Katie Review – A Friendship Built on Loss

Katie Review – A Friendship Built on Loss

May 11, 2018 0 By Scott Doyle

Katie is a narrative based game created by Lonely Frontier Studio centered around the eponymous ‘Katie’, a resident of a tiny secluded town gated off from the rest of the world. It’s a ‘walking simulator’ in the most positive use of the term, using the interactive medium to really drive home the personal feeling that the game has.


20180510135810_1Title screen


The gameplay consists of talking to Katie and the other residents to learn more about their stories and the nature of the town itself. While many other games in the genre – Everybody’s Gone to the Rapture comes to mind – have you piece together a mystery by investigating inanimate objects, Katie focuses on face-to-face interaction. This, alongside the nature of the game’s subject matter, gives it a very intimate feeling.

As you begin talking to the town’s citizens, you’ll discover that they all have their own problems, and they’re surprisingly open about them.


20180510141209_1Uhh, hello to you to?


The residents all have some interesting things to say, but for the most part will only repeat the one phrase. Some characters get more lines later on, but extended conversation is pretty much limited to Katie herself.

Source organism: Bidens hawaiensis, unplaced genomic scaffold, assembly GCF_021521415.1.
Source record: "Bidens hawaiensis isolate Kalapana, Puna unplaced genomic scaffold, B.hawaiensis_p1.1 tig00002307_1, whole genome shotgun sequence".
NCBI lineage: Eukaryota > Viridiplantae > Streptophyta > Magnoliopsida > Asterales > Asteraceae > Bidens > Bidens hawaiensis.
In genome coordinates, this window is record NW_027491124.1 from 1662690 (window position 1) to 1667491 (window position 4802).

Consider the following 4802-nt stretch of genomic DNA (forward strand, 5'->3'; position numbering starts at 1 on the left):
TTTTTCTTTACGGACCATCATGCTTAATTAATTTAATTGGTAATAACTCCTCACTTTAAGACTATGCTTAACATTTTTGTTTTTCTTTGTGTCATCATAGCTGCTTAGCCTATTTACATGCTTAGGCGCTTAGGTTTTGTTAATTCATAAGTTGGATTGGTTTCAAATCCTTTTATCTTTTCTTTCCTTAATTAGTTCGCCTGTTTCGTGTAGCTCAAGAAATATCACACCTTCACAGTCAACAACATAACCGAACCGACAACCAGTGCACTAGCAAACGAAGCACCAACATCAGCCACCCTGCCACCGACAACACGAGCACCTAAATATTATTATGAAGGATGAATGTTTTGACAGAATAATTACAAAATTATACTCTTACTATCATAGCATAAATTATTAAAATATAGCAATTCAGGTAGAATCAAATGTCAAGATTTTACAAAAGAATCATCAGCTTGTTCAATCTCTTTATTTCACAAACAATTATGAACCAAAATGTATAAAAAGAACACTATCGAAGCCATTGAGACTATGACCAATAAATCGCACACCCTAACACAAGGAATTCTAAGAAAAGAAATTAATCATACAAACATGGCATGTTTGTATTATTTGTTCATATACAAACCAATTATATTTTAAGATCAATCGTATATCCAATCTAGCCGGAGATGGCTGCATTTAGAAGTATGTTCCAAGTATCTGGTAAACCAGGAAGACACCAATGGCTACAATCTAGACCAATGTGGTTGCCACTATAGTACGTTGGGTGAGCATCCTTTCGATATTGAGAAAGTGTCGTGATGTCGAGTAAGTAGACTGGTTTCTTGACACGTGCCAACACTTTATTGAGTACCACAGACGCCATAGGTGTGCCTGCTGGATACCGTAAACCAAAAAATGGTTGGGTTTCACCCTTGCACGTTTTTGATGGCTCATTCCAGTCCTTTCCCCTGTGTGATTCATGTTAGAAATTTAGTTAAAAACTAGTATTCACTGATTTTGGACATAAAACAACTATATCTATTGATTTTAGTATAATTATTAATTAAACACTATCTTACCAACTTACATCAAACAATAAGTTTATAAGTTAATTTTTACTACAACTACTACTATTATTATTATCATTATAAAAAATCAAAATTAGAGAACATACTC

This doesn’t mean it isn’t worth speaking to each one, however. The dialogue provides extra context for the games story, and I found some of the character’s thoughts quite relatable.



Some of them are very relatable


The story unfolds over the course of the week, with themes of loss, depression, and relationships, with a fair amount of humor sprinkled in. This type of game isn’t for everyone, but if you’re like me, it will leave a lasting impression on you. If not, it’s worth playing just to hear the credits song (which I can’t seem to find online, unfortunately).

Katie has it’s issues, too. My first thoughts were that the walking felt a bit too ‘floaty’, and it’s a little unpolished (There were a few times where I would accidentally talk to someone through a wall, or even through another person). I didn’t experience any major issues though, and I can forgive a lack of polish for a game made by a single person.

What it lacks, Katie makes up for in narrative and aesthetic. From the first conversation I was interested in learning Katie’s story, and despite the lo-fi art style, it’s able to create some beautiful scenery.




Katie is available now on steam at a price of £2.09 (£1.67 at time of writing), and is about 90 minutes in length. I think it’s worth picking up for any fan of the genre, and I’m looking forward to Lonely Frontier‘s next project.


Buy ‘Katie’ on Steam here

Lonely Frontier Studio website